5. ^ Sook Lim: "College students’ credibility judgments and heuristics concerning Wikipedia". Information Processing & Management, Volume 49, Issue 2, March 2013, Pages 405–419 doi:10.1016/j.ipm.2012.10.004 Open access icon
  6. ^ Reagle, Joseph (January 2013). ""Free as in sexist?" Free culture and the gender gap". First Monday. 18 (1–7). Retrieved 2013-01-31. Open access icon
  7. ^ Ford, Heather (2013-01-14). "Why Wikipedia is no 'proxy for culture' (Part 1 of 3)". Ethnography Matters. Retrieved 2013-01-31. Open access icon
  8. ^ Kevin Crowston, Nicolas Jullien, and Felipe Ortega : Sustainability of Open Collaborative Communities: Analyzing Recruitment Efficiency Open access icon
  9. ^ Fujiwara, Yuya and Konishi, Yukio and Suzuki, Yu and Nadamoto, Akiyo: "Extracting lack of information on Wikipedia by comparing multilingual articles"Proceedings of the 14th International Conference on Information Integration and Web-based Applications & Services doi:10.1145/2428736.2428808
  10. ^ Finn Årup Nielsen: "Sentiment analysis of Wikipedia pages on Danish politicians". Finn Årup Nielsen's blog. 2013-01-09. Retrieved 2013-01-31. , "More on automated sentiment analysis of Danish politicians on Wikipedia". Finn Årup Nielsen's blog. 2013-01-09. Retrieved 2013-01-31.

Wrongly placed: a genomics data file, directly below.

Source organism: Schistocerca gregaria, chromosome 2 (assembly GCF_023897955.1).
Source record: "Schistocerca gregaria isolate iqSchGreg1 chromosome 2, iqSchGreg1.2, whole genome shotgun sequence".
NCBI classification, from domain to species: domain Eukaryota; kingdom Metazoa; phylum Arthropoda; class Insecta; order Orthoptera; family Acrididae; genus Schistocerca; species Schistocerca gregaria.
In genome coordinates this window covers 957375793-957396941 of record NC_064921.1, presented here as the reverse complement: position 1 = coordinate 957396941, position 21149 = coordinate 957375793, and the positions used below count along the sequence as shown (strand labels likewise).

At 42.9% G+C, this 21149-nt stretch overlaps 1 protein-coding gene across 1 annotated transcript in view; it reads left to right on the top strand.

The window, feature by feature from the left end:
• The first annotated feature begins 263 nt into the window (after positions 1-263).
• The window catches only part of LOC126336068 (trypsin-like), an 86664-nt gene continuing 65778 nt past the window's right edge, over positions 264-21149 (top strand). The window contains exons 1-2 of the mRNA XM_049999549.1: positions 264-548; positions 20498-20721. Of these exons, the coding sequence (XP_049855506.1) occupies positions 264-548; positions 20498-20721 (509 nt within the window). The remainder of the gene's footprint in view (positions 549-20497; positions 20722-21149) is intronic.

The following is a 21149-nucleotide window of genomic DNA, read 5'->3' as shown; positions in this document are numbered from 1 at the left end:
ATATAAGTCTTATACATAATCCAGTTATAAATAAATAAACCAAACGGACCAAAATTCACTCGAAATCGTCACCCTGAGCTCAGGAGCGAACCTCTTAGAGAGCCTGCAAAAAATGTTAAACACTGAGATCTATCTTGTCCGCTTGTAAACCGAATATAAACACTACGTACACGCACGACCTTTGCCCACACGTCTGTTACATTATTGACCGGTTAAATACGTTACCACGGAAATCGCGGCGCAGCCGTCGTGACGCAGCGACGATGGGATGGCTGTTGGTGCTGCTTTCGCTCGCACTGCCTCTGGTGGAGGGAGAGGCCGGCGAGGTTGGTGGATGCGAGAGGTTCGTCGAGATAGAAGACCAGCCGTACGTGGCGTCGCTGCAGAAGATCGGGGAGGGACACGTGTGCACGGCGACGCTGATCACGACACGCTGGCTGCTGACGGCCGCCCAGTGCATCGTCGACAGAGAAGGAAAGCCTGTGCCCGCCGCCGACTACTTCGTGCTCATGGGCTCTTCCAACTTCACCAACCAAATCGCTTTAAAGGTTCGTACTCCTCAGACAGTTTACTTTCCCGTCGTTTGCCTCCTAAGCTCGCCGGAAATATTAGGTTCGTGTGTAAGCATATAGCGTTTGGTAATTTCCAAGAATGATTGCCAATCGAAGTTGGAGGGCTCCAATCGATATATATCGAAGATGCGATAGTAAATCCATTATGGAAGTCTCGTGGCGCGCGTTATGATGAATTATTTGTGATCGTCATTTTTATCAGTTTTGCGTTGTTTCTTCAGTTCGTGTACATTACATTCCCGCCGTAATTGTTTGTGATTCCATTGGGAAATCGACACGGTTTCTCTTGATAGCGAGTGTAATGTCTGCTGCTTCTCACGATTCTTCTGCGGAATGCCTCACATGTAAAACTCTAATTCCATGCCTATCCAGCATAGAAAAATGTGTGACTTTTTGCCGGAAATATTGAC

11. ^ Nguyen, Thanh Hoang and Nguyen, Huong Dieu and Moreira, Viviane and Freire, Juliana: Clustering Wikipedia infoboxes to discover their types. Proceedings of the 21st ACM international conference on Information and knowledge management, CIKM '12 doi:10.1145/2396761.2398588 Closed access icon
  12. ^ Shiju Alex: Analysis of the Indic Language Wikipedia Statistical Report 2012
  13. ^ Brett Kuprel. Detecting Bad Wikipedia Edits. PDF; Mudit Jain, Murugan Ayyappan, Nikhil Agarwal. Detecting vandalisms in Wikipedia edits. PDF; Tony Jin, Lynnelle Ye, Hanzhi Zhu. Detecting Wikipedia Vandalism. PDF
  14. ^ Leonhard Dobusch: Sighted Versions in Wikipedia: A Case of Algorithmic Governance
  15. ^ Olivier H. Beauchesne: A Map of the Geographical Structure of Wikipedia Links
  16. ^ Olivier H. Beauchesne: A Map of the Geographic Structure of Wikipedia Topics
  17. ^ Andreas Kaltenbrunner, Pablo Aragón, David Laniado, Yana Volkovich: Not all paths lead to Rome: Analysing the network of sister cities
  18. ^ Erik Zachte: Monthly page requests, new archives and reports
  19. ^ David Ludwig: "Extended Cognition in Science Communication"
  20. ^ John Wallis: "Destructive Editing and Habitus in the Imaginative Construction of Wikipedia"
  21. ^ Joseph Reagle: The new scholasticism
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  • I'd broadly agree with the idea of making ratings more visible, but I think this really has to come after a rethink and an update of the way we handle quality-rating metadata. At the moment, talkpage assessments are frequently several years out of date, and often patchily assigned. There's been some work on resolving this, but ultimately it's going to involve a lot of heavy labour and a lot of volunteer hours. Andrew Gray (talk) 17:27, 31 January 2013 (UTC)[reply]